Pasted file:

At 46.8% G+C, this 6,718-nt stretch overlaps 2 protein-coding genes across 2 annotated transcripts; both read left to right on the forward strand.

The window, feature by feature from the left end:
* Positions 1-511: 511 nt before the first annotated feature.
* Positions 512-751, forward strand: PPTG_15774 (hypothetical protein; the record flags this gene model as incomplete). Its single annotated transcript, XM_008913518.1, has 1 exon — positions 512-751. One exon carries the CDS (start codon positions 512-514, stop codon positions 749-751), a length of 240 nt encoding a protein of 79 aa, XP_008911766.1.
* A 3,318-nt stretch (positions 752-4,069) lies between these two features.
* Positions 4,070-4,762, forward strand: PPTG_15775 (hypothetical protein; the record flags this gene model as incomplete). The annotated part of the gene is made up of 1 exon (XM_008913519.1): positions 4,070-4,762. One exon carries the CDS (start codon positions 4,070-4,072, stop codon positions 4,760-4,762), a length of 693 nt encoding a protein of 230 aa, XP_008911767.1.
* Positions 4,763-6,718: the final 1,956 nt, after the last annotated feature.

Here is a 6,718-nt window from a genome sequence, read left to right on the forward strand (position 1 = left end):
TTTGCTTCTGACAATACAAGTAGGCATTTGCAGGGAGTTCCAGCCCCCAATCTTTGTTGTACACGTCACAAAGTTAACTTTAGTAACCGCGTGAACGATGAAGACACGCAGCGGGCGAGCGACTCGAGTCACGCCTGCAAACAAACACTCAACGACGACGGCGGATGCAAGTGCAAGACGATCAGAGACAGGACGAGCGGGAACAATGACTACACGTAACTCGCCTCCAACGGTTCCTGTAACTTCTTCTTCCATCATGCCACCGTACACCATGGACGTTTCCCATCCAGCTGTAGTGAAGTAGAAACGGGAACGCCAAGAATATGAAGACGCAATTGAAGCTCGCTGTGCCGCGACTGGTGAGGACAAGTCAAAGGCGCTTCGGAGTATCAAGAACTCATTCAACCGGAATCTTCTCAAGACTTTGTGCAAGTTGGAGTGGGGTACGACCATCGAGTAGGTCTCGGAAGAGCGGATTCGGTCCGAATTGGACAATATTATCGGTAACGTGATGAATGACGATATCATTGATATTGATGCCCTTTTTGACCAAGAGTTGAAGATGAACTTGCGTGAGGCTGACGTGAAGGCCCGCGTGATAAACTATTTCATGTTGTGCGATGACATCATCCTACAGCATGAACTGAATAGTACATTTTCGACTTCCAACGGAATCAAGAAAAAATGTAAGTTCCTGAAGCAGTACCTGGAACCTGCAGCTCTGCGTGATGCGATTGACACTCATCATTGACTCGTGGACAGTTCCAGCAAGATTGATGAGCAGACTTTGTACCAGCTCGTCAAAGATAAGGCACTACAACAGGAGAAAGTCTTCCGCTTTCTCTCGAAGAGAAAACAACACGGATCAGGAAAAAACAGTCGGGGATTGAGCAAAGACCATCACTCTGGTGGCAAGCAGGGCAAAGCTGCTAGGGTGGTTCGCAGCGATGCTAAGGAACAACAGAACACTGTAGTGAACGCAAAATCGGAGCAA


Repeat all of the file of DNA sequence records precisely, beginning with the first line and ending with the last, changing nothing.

At 46.8% G+C, this 6,718-nt stretch overlaps 2 protein-coding genes across 2 annotated transcripts; both read left to right on the forward strand.

The window, feature by feature from the left end:
* Positions 1-511: 511 nt before the first annotated feature.
* Positions 512-751, forward strand: PPTG_15774 (hypothetical protein; the record flags this gene model as incomplete). Its single annotated transcript, XM_008913518.1, has 1 exon — positions 512-751. One exon carries the CDS (start codon positions 512-514, stop codon positions 749-751), a length of 240 nt encoding a protein of 79 aa, XP_008911766.1.
* A 3,318-nt stretch (positions 752-4,069) lies between these two features.
* Positions 4,070-4,762, forward strand: PPTG_15775 (hypothetical protein; the record flags this gene model as incomplete). The annotated part of the gene is made up of 1 exon (XM_008913519.1): positions 4,070-4,762. One exon carries the CDS (start codon positions 4,070-4,072, stop codon positions 4,760-4,762), a length of 693 nt encoding a protein of 230 aa, XP_008911767.1.
* Positions 4,763-6,718: the final 1,956 nt, after the last annotated feature.

Here is a 6,718-nt window from a genome sequence, read left to right on the forward strand (position 1 = left end):
TTTGCTTCTGACAATACAAGTAGGCATTTGCAGGGAGTTCCAGCCCCCAATCTTTGTTGTACACGTCACAAAGTTAACTTTAGTAACCGCGTGAACGATGAAGACACGCAGCGGGCGAGCGACTCGAGTCACGCCTGCAAACAAACACTCAACGACGACGGCGGATGCAAGTGCAAGACGATCAGAGACAGGACGAGCGGGAACAATGACTACACGTAACTCGCCTCCAACGGTTCCTGTAACTTCTTCTTCCATCATGCCACCGTACACCATGGACGTTTCCCATCCAGCTGTAGTGAAGTAGAAACGGGAACGCCAAGAATATGAAGACGCAATTGAAGCTCGCTGTGCCGCGACTGGTGAGGACAAGTCAAAGGCGCTTCGGAGTATCAAGAACTCATTCAACCGGAATCTTCTCAAGACTTTGTGCAAGTTGGAGTGGGGTACGACCATCGAGTAGGTCTCGGAAGAGCGGATTCGGTCCGAATTGGACAATATTATCGGTAACGTGATGAATGACGATATCATTGATATTGATGCCCTTTTTGACCAAGAGTTGAAGATGAACTTGCGTGAGGCTGACGTGAAGGCCCGCGTGATAAACTATTTCATGTTGTGCGATGACATCATCCTACAGCATGAACTGAATAGTACATTTTCGACTTCCAACGGAATCAAGAAAAAATGTAAGTTCCTGAAGCAGTACCTGGAACCTGCAGCTCTGCGTGATGCGATTGACACTCATCATTGACTCGTGGACAGTTCCAGCAAGATTGATGAGCAGACTTTGTACCAGCTCGTCAAAGATAAGGCACTACAACAGGAGAAAGTCTTCCGCTTTCTCTCGAAGAGAAAACAACACGGATCAGGAAAAAACAGTCGGGGATTGAGCAAAGACCATCACTCTGGTGGCAAGCAGGGCAAAGCTGCTAGGGTGGTTCGCAGCGATGCTAAGGAACAACAGAACACTGTAGTGAACGCAAAATCGGAGCAA